Denise Meredyth is a teacher by training, with a keen interest in social innovation and digital inclusion. Until January 2018 she was Pro Vice Chancellor for the Division of Education, Arts and Social Sciences at the University of South Australia, where she enjoyed the hands-on work of creating and driving initiatives.
She has now returned to a research-only role as a Crossing the Horizon Professor at UNISA, while also building a new enterprise as the leader of a national network expert in research and development and in public sector innovation.
Fascinated by public debates on literary theory, educational politics, equity and cultural capital, Denise undertook a degree in English and History at Australia National University, going on to complete Honours and a DipEd in radical English teaching. Following her studies, she became an English and history teacher in a senior secondary college, which she left to undertake a PhD at Griffith University, across disciplines in Education, Policy, History, and Cultural Studies.
Denise took up lecturing roles at Griffith and at Queensland University of Technology, teaching cultural studies, history, social theory and education studies. In 1996 she was awarded an ARC post doctoral fellowship on the history of contemporary debates on citizen education, exploring the political ambiguity of efforts to establish core and compulsory civic values through mass schooling. She pursued postdoctoral work at the Institute for Social Research at Swinburne 1999-2000, then spent 2001 at the Centre for Cultural and Media Policy at the University of the West of England, Bristol.
Soon after her return to Swinburne, she was promoted to Professor and became the Deputy Director of the Institute. In the 13 years Denise was at Swinburne, the Institute grew from four to 40 full-time researchers and increased the annual income to $5 million. Denise secured several ARC grants, primarily Linkage grants with multiple partners.
In 2011 Denise moved to RMIT to become Deputy Pro Vice Chancellor of Research for the College of Design and Social Context, which included seven schools. In this role, she was challenged to navigate managing the research office and generating new research projects. In 2013, she got an 18 month secondment to the Australian Research Council as the Executive Director for Humanities and Creative Arts, which gave her insights into the inner mechanisms of funding rules and systems.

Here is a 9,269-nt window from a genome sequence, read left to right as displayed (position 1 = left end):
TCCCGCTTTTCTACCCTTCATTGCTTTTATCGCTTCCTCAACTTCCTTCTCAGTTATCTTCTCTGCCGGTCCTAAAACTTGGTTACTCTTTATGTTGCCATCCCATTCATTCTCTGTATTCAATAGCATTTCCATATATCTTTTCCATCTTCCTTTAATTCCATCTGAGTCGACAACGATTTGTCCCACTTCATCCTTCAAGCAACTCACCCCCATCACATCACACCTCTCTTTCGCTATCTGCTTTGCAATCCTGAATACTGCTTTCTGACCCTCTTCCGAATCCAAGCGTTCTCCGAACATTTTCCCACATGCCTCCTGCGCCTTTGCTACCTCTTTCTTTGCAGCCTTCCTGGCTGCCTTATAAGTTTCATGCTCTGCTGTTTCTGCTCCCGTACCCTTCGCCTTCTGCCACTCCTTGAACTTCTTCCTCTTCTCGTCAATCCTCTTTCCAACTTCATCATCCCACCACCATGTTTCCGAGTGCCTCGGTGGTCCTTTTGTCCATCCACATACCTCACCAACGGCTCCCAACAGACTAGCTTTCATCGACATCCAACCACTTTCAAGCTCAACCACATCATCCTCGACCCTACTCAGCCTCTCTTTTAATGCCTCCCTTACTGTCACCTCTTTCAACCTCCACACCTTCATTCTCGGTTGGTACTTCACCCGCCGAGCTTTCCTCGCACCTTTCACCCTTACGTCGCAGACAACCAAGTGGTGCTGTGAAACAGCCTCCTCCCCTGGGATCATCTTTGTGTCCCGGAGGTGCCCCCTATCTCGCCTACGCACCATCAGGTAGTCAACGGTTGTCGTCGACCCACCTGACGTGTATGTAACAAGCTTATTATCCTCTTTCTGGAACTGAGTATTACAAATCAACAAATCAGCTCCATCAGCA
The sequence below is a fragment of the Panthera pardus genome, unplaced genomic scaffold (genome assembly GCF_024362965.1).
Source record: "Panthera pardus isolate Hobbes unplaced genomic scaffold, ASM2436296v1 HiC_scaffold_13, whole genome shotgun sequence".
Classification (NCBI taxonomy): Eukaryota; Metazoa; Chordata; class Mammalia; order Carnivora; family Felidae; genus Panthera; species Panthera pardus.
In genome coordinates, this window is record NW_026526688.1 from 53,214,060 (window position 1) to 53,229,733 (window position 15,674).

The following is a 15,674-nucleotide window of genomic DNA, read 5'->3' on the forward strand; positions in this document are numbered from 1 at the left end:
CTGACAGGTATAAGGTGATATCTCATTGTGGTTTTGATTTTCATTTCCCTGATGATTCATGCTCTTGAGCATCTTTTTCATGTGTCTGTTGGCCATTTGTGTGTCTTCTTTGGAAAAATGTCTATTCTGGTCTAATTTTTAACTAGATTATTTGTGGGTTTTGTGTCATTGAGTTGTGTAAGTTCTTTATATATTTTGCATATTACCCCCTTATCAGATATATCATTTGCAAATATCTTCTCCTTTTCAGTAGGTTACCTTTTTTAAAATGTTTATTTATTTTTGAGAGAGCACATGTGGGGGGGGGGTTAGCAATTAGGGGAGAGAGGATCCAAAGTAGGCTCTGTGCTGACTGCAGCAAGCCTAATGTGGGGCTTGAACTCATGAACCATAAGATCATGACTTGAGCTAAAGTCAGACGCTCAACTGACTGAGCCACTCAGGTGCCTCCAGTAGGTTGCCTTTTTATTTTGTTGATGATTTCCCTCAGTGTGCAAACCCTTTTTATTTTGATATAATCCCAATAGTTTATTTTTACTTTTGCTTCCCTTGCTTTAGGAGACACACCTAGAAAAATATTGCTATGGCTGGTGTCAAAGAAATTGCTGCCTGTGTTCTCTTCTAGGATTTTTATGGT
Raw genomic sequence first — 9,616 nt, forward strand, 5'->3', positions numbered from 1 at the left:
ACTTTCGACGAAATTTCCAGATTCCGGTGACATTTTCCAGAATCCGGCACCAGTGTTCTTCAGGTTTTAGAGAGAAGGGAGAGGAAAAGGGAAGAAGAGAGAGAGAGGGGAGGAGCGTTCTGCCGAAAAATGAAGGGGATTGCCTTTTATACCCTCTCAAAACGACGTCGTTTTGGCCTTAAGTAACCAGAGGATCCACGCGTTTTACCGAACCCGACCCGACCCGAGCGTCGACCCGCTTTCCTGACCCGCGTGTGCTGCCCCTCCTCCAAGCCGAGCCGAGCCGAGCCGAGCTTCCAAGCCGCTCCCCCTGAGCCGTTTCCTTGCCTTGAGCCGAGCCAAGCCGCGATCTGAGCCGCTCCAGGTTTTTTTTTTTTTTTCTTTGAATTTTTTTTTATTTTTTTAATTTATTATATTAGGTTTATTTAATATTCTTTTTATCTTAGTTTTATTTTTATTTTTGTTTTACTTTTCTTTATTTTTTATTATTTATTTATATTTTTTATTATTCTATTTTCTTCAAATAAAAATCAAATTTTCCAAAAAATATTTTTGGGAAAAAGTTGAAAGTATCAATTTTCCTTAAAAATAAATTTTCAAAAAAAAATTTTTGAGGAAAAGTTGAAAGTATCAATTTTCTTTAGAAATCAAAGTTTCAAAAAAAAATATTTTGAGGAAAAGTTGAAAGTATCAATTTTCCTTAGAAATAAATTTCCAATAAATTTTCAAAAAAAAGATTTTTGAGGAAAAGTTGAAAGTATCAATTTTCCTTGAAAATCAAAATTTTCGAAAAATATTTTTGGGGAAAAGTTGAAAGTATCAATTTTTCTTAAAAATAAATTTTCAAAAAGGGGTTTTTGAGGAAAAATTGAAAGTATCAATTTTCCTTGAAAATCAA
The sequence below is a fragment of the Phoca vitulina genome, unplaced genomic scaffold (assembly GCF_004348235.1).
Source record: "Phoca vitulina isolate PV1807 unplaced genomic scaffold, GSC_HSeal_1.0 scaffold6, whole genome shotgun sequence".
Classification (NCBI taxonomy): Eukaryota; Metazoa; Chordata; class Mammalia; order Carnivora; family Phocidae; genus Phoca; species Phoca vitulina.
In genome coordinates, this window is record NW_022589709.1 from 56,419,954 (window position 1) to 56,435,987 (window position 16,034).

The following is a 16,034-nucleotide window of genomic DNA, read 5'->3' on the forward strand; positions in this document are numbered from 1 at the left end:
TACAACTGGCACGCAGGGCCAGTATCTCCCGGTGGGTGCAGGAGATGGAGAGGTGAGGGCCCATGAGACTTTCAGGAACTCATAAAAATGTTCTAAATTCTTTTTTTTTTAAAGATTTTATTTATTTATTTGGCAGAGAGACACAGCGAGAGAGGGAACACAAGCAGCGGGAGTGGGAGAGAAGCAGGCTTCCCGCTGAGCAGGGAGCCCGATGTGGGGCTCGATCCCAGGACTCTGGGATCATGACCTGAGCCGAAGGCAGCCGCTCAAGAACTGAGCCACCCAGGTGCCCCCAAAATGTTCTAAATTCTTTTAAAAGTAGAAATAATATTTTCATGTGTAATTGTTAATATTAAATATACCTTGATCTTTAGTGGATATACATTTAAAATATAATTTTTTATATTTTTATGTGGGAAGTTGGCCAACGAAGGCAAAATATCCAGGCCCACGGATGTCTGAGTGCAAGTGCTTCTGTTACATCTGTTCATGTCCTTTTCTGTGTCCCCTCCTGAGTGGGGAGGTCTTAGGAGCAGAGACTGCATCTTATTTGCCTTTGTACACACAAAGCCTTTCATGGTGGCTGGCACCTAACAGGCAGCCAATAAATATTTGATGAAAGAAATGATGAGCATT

There have been a number of times when Denise has had to consider her next steps, such as leaving the ARC. She currently faces the decision of whether to pursue new initiatives in research and development, or to return to an ambitious career in senior management. This means reflecting on what success and satisfying work is to her personally: on work-life balance, on independence and on commitment to common purposes in a team and network.
Denise has faced challenges in consolidating her broad intellectual knowledge and experiences and aligning these to create a central point of interest. She most enjoys leading and creating initiatives, such as initiatives in learning precincts, in the digital humanities, smart cities and industry-based learning. However, she acknowledges these kinds of activities took her away from critical scholarship and writing, to which she has now returned, combining that with a new co-operative private enterprise, building on national networks in the humanities and social sciences.
Denise offers perspectives on working from within many universities, the public sector, across disciplines and with industry partners. As a mentor, Denise works best with people who are flexible in their thinking and can engage in the speculative. She helps her mentees understand their goals and find solutions, while managing their emotions and the politics of situations they find themselves in.